Everything in our world seems to add to our anxiety: the economy, unemployed friends and family, difficult relationships, wars on distant shores, even the price of gasoline and celery. We’ve never been busier, worked longer hours, driven the kids to more school and sporting events, and volunteered more in our communities where needs continue to grow.
Twenty million students have just returned to college and you’d think that it would be a happy and carefree time for them. But a recent survey showed that 39 percent of college students will feel hopeless during the school year, 25 percent will feel so depressed they'll find it hard to function, 47 percent will experience overwhelming anxiety and 84 percent will feel overwhelmed by all they have to do.
Fr. John Eudes Bamberger is the retired Abbott from the Abbey of the Genesee in Piffard, NY and gave a talk at the local university to students and parents for “move-in” weekend on “Reducing Anxiety.”
Fr. Bamberger’s wisdom: “We all stand in need of a kind of trust, someone whose values we identify with, someone who is attractive to us and who cares for us. This friend will always feel a readiness to respond when I act in a certain way. Friendship and love are characterized by an overwhelming caring to reduce the amount of anxiety in another person. A spiritual friend is one who will help us to continue to perceive our world as friendly and to help us maintain an appropriate level of anxiety that ensures that we are caring (a lack of all anxiety is indifference), yet engulfing us with love so that our anxieties do not overwhelm us.”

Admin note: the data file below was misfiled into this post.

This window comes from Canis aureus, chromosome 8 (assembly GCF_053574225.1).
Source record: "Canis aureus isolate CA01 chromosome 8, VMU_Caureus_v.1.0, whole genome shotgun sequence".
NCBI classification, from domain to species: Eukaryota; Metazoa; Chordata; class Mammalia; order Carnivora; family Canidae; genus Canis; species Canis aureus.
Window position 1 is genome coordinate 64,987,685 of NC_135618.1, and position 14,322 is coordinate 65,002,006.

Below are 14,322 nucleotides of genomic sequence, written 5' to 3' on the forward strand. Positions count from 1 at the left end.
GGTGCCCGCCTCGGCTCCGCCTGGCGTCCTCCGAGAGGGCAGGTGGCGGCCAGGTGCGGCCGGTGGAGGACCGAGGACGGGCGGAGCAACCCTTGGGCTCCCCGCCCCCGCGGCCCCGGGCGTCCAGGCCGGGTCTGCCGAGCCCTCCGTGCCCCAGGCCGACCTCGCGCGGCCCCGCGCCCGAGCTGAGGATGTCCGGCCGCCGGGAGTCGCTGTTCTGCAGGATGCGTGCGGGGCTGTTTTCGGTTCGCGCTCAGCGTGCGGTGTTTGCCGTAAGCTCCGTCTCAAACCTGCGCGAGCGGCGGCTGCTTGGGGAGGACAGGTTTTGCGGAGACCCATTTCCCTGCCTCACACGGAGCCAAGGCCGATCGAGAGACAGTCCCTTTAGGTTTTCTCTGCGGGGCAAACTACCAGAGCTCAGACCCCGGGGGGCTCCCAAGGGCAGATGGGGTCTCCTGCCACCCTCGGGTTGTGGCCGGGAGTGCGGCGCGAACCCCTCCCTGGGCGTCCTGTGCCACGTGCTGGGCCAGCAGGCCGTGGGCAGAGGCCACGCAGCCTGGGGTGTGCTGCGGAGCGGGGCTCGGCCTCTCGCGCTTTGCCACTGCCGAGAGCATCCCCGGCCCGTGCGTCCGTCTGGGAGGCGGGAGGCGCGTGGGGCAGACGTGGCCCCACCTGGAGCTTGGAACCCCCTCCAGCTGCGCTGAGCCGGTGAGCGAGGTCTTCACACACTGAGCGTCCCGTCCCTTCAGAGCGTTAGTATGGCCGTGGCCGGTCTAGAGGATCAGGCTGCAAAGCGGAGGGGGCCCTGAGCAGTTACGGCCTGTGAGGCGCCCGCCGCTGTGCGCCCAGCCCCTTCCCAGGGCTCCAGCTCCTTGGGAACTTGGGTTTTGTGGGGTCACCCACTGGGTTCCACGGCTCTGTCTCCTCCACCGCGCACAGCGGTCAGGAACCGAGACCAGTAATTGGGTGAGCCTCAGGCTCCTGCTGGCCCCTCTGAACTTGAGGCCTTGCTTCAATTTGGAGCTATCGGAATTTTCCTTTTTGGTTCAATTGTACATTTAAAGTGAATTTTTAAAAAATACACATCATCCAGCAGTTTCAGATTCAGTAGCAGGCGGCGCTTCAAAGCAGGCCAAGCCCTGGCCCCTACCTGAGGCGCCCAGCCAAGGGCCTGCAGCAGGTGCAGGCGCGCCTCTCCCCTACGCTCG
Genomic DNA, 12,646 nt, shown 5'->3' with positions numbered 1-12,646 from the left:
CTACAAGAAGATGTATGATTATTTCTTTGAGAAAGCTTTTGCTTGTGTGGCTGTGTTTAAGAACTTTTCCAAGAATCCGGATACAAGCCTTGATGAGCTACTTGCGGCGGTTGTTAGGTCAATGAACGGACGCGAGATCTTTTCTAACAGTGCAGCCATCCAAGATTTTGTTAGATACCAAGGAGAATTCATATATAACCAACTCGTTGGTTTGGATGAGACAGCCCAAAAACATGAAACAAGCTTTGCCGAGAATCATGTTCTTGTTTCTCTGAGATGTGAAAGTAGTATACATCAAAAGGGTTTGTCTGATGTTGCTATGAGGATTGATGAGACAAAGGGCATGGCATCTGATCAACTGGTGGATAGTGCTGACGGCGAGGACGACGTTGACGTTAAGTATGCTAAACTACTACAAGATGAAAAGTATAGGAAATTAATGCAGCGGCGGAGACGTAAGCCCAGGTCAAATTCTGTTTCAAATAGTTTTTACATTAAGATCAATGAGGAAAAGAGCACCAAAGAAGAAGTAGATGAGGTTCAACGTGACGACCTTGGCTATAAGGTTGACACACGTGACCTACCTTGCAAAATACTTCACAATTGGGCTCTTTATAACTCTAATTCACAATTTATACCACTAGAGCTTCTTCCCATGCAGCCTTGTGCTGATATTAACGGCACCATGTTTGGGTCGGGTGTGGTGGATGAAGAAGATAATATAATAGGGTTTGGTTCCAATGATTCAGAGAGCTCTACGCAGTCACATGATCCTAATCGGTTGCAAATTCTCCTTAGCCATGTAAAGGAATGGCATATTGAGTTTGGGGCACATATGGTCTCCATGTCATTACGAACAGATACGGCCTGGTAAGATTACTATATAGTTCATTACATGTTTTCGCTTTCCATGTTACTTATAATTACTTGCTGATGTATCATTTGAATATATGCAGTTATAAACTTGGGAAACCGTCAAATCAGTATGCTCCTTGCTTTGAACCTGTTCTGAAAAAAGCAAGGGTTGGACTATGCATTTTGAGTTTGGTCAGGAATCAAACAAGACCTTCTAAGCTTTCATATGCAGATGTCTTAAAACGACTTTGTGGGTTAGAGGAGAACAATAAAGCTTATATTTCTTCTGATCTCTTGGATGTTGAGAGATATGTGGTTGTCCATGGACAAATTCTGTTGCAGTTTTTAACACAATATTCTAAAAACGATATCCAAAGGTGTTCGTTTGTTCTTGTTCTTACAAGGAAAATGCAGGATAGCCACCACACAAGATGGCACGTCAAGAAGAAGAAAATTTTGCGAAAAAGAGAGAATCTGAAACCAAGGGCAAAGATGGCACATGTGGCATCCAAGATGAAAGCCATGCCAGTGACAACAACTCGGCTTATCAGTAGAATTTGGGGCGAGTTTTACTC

We all need spiritual friends, now more than ever.
Today, I pray that you will say thanks to 3 or 4 spiritual friends in your life and reach out and be a spiritual friend to 3 or 4 others.
Blessings, my friend,